Call him ambitious. Call him a workaholic. Whatever the case, John S. Morgan never seems to quit.
A 30-year-old Republican state delegate, Johns Hopkins Applied Physics Laboratory physicist and congressional science adviser, "he's so busy he doesn't have time to find a wife," said his mother, Louise Morgan, of Hagerstown.
And now the second-term delegate from Laurel is considering a run for Congress in 1996 against entrenched Democratic incumbent Steny H. Hoyer, who represents Prince George's County's 5th District.
Prompted by calls from his constituents in District 13B, Mr. Morgan said he has begun to consider it seriously.
He's already warming up to the political climate on Capitol Hill as the American Physical Society's 1994-1995 congressional fellow. Mr. Morgan is one of six staff members in the office of Rep. Dana Rohrabacher, the California Republican who represents the 42nd Congressional District.
But Mr. Morgan insists that he applied for that fellowship before he ever considered a run for Congress.
"They're two separate issues," Mr. Morgan said. "Obviously I'm building contacts on Capitol Hill. But I saw [the fellowship] as a great opportunity to meld two good things" -- his background in physics and politics.
Both of those took off about the same time.
Mr. Morgan received his doctorate in physics from Johns Hopkins University the same year he ran a successful campaign against longtime General Assembly incumbent Democrat Robert J. Dipietro -- at age 26.
He cites his success against Mr. Dipietro as evidence that longtime incumbents can be defeated when candidates "mobilize ground troops."
"I don't think Steny Hoyer is unbeatable," Mr. Morgan said. "He really is not somebody who can or is interested in making the changes that are necessary. He just has not had a real challenge."
Unseating Mr. Hoyer would not be easy, however. Mr. Morgan's state legislative district in Laurel straddles Howard and Prince George's counties, and Howard County Republicans gave Mr. Morgan some of his strongest support.
Mr. Hoyer's congressional district is solely in Prince George's County, where Mr. Morgan would face an electorate that is 70 percent Democratic and 19 percent Republican.
Mr. Hoyer's spokesman said the congressman had nothing to say about Mr. Morgan's possible run for office against him.
"Steny is not commenting on any Republican candidates 18 months before the Republican primary," said Jesse Jacobs, a spokesman for Mr. Hoyer, a member of Congress since 1981. "It's not a thought. Steny's thought is representing the people of the 5th District."
Should he prevail, however, Mr. Morgan would bring an unusual perspective to Congress as a working scientist.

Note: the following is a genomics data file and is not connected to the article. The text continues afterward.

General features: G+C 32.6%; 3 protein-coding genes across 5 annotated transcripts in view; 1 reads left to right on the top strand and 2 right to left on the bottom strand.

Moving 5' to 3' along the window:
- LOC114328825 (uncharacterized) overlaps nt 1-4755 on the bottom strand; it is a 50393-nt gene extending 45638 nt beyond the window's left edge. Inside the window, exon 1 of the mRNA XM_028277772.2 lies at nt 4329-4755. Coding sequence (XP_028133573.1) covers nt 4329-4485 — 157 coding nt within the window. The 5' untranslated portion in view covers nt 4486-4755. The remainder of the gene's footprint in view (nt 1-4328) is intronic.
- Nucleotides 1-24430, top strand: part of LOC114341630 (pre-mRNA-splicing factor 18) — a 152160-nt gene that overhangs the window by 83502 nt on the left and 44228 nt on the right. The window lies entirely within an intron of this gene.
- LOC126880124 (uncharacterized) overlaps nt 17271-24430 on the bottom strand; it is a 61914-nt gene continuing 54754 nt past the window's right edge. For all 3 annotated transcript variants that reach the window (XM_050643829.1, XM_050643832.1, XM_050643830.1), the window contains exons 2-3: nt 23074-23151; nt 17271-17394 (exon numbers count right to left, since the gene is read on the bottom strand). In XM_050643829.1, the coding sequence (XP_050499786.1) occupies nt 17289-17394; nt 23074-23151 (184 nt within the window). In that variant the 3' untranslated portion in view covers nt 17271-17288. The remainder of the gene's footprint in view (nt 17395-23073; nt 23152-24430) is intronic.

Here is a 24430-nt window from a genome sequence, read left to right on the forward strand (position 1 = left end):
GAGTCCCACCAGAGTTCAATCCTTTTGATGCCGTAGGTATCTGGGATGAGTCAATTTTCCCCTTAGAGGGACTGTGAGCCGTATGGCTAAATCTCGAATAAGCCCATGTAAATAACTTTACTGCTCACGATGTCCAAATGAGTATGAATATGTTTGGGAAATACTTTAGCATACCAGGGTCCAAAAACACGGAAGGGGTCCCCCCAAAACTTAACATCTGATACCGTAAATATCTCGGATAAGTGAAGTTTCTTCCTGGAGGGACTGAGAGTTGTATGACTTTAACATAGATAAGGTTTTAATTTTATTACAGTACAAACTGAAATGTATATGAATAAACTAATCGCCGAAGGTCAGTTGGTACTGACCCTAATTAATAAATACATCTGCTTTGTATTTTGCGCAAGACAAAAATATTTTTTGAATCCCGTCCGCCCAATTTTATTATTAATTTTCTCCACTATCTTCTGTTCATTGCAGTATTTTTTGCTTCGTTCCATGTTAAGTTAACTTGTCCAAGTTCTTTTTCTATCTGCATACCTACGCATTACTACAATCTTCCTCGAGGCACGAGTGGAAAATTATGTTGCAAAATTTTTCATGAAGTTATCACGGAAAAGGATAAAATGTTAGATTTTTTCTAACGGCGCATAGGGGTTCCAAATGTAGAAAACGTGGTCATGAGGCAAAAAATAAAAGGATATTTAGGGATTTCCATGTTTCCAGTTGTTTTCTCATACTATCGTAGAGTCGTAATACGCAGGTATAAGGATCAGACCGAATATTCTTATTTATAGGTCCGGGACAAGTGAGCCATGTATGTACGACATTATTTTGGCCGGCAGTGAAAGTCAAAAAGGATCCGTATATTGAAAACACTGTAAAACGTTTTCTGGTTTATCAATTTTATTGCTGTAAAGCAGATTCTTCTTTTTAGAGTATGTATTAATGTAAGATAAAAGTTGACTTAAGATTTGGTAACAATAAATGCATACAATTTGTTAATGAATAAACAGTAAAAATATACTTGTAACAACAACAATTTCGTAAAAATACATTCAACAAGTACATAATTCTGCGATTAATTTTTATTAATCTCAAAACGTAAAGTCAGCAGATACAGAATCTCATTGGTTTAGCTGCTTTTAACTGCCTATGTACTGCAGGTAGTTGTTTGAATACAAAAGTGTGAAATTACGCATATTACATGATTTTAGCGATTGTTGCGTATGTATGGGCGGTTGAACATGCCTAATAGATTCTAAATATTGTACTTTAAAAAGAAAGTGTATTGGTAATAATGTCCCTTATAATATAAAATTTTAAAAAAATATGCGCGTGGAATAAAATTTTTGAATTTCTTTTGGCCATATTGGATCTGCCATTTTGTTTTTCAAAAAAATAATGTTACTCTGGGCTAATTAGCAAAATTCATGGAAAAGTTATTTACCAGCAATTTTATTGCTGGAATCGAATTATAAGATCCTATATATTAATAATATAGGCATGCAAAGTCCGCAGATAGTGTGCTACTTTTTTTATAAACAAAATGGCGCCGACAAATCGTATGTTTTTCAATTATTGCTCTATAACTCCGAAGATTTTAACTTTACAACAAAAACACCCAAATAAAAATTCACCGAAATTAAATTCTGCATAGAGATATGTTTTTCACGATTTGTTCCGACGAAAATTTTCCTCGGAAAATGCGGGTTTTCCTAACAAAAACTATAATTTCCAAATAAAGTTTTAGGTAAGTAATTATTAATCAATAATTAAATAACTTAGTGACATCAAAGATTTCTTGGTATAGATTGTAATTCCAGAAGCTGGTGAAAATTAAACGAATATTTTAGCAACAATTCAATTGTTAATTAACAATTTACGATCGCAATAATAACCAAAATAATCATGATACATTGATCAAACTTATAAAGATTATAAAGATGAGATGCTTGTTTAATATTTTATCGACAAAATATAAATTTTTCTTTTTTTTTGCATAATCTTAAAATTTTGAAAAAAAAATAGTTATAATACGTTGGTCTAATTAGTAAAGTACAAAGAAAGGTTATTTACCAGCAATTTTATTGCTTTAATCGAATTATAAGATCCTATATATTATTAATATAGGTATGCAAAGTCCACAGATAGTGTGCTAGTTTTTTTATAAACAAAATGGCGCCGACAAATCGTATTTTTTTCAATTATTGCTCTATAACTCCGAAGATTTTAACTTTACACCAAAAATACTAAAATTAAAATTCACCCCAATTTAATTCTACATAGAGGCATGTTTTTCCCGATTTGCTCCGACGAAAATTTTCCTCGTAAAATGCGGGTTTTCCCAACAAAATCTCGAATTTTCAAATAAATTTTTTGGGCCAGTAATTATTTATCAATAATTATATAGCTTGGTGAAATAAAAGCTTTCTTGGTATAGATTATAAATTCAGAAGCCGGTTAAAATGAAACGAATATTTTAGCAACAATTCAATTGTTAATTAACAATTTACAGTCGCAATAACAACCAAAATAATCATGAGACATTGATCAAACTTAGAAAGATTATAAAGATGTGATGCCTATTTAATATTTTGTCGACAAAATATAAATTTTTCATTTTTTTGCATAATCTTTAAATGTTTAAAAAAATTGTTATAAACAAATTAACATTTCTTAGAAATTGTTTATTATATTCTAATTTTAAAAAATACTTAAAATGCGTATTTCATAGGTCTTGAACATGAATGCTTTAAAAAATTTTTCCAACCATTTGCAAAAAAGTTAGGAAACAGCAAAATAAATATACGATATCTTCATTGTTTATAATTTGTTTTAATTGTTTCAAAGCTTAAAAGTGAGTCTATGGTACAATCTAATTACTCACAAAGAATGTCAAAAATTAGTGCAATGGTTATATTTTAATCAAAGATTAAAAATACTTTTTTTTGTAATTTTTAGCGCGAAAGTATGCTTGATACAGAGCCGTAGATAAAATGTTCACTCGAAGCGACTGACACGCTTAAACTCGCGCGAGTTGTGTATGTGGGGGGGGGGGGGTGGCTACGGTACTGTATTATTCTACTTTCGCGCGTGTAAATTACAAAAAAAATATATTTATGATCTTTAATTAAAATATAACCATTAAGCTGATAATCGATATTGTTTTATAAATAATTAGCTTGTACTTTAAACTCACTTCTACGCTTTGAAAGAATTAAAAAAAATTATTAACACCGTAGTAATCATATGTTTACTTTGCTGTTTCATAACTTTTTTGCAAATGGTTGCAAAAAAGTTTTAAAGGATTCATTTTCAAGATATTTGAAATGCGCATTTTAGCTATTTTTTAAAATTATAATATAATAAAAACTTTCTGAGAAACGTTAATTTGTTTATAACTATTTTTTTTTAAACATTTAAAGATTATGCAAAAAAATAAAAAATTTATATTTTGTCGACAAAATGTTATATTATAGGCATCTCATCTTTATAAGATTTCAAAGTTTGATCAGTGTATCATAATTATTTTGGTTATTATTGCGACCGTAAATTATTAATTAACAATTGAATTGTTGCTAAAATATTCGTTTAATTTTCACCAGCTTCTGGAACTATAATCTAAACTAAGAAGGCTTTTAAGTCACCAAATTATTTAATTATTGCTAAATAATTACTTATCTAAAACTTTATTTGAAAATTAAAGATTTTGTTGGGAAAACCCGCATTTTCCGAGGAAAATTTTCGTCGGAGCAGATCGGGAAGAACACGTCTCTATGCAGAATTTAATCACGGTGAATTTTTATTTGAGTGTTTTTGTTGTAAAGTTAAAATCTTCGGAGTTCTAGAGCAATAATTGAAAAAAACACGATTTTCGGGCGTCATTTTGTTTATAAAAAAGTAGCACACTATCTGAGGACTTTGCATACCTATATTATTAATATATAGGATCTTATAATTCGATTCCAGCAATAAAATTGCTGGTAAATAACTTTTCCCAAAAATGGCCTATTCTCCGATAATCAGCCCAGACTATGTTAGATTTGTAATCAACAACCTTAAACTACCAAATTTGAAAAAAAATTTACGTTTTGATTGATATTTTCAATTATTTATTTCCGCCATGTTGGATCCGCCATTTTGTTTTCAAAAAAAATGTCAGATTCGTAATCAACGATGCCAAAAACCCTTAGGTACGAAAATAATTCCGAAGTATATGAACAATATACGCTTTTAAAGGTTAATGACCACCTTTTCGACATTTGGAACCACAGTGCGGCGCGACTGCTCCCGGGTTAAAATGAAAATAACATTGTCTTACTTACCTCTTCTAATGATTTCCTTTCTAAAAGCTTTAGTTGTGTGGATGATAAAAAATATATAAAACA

"It doesn't happen very often" that a member of Congress has a doctorate in science," said Richard T. Dykema, administrative assistant to Mr. Rohrabacher and supervisor of his staff. Even as a science adviser, "I think he's going to make a real contribution to the staff."
A Montgomery County native who now lives in the Prince George's County part of Laurel, Mr. Morgan has a bachelor's degree in physics, and master's and doctorate degrees in material science. He began full-time work at the Applied Physics Lab in Laurel in 1990.
As a physicist, he develops and tests materials for thermal batteries for defense systems and develops software for a Defense Department satellite that will study ways to track ballistic missiles from space.
The youngest of four sons, he was the first in the Morgan family to pursue elected office, although other family members since have run unsuccessfully for office in Howard and Washington counties.
As a scientist-politician, he keeps a hectic schedule.
Every Monday, he works on Capitol Hill, advising Mr. Rohrabacher on science, energy, the environment and basic research and technology.
Tuesday through Friday, he represents the Howard County and Prince George's County areas of Laurel in Annapolis.
When the General Assembly session ends in April, he will turn his attention full time to working for Mr. Rohrabacher. His duties will include answering constituent mail on science issues, writing Mr. Rohrabacher's speeches on science and advising lawmakers about science.
Because of his yearlong, $40,000 congressional fellowship, Mr. Morgan has taken sabbatical from his regular job at the physics lab.
And while a run for Congress would be grueling, he said it might give him a chance to settle down.
"Maybe I'll meet the girl of my dreams while I'm out campaigning."